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N-deal: India begins talks with IAEA from Monday
February 24, 2008 19:51 IST
India will begin another round of talks with the global nuclear watchdog International Atomic Energy Agency in Vienna from Monday for negotiating the safeguards agreement, a pre-requisite for the India-United States nuclear agreement.
The Indian delegation, led by R B Grover, a top official in the Department of Atomic Energy, reached Vienna today for the talks, which are expected to go on till the month-end.
Sources said Indian negotiators and the IAEA team are also keeping the agency's Board of Governors updated on the progress of the consultations so that it would be easier when it is officially taken up by the Board. But it is not known whether the issue will be taken up during the Board meeting beginning March 3, they added.
India and IAEA had held four rounds of talks in Vienna since November last, apart from several informal consultations to work out a new template on safeguards specifically for India.
Pressing India to speed up the implementation of the nuclear agreement, the US had recently said the negotiations with the IAEA and Nuclear Suppliers Group should be wound up by May, failing which New Delhi will not get a similar deal.
Unfazed by the US position, India said it was a complex issue and the negotiations would take some time to conclude.
"We have to get this done at the earliest but it has to be correctly done and it has to meet all the requirements and so it's a long technical process. There are several steps involved. We have to move step by step," Atomic Energy Commission Chairman Anil Kakodkar had said.
If the `agreed text' on India specific safeguards is not ready by this week, India may have to wait for the next Board meeting scheduled in June, which means it would miss the May deadline set by the US.
According to M R Srinivasan, member of AEC, the India-specific agreement is special. Once the draft is ready, it would come to the Commission for examination and then go to the UPA-Left political committee for approval.
New Delhi is working on a new template, which would be more of facility-specific safeguards and take into consideration Indian interest on uninterrupted fuel supply and stockpiling of fuel, as outlined in the bilateral 123 agreement from which the deal springs.
According to sources in IAEA, the Board of Governors was planning to insist on a five-week review of the final safeguards agreement before deciding on its approval.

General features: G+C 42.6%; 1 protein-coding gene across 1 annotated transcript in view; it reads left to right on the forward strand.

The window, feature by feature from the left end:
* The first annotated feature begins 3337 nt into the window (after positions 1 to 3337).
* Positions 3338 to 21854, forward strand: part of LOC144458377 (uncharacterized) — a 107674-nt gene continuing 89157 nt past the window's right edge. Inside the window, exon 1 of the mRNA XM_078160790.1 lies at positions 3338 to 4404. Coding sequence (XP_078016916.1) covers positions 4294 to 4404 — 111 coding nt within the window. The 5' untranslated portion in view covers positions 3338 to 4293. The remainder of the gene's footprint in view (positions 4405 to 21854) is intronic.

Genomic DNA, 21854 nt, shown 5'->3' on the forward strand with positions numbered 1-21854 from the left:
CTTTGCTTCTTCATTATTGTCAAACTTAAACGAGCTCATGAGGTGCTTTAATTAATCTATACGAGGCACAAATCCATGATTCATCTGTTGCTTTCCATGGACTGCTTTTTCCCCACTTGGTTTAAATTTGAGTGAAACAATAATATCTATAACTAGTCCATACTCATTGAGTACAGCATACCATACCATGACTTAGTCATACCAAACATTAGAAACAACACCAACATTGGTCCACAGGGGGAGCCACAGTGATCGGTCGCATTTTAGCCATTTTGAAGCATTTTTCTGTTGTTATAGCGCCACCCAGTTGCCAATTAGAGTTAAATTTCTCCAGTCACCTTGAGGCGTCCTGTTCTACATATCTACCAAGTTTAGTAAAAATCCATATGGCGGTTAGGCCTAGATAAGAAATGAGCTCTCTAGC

If the two negotiating parties do not come to any conclusion, then the Board may take up the matter during its routine meeting in June, the sources added.
After the agreed text is ready, the next step was to get a waiver from the Nuclear Suppliers' Group to allow India to participate in global nuclear commerce. India has sought `clean and unconditional' waiver from the 45-member group that controls the global nuclear trade.
The next NSG plenary meeting is scheduled for May, but the group could meet in a special session to consider the Indian exemption issue before that, the sources said.
The NSG had considered the draft US-India agreement (123 agreement) for civil nuclear cooperation, which was presented to the group by the US in September last and January 2008.
Once the IAEA agreed text and the draft on waiver for India by NSG are ready, they have to be approved by the US Congress.
Earlier this week, three influential US Senators � Joseph Biden, John Kerry and Chuck Hagel - after a meeting with Prime Minister Manmohan Singh [Images] said the negotiations with IAEA and NSG should conclude by May, failing which New Delhi will not get a similar deal when the next government is formed in Washington.
The lawmakers told Singh that if the deal, which faces stiff opposition from his government's Left allies, is not taken up the US Congress by June and the process completed during the tenure of President George W Bush [Images], any new US administration will renegotiate the agreement.
Biden had said India will have to firm up the safeguards agreement and seek a waiver from the NSG before June to enable the US Congress to vote on it.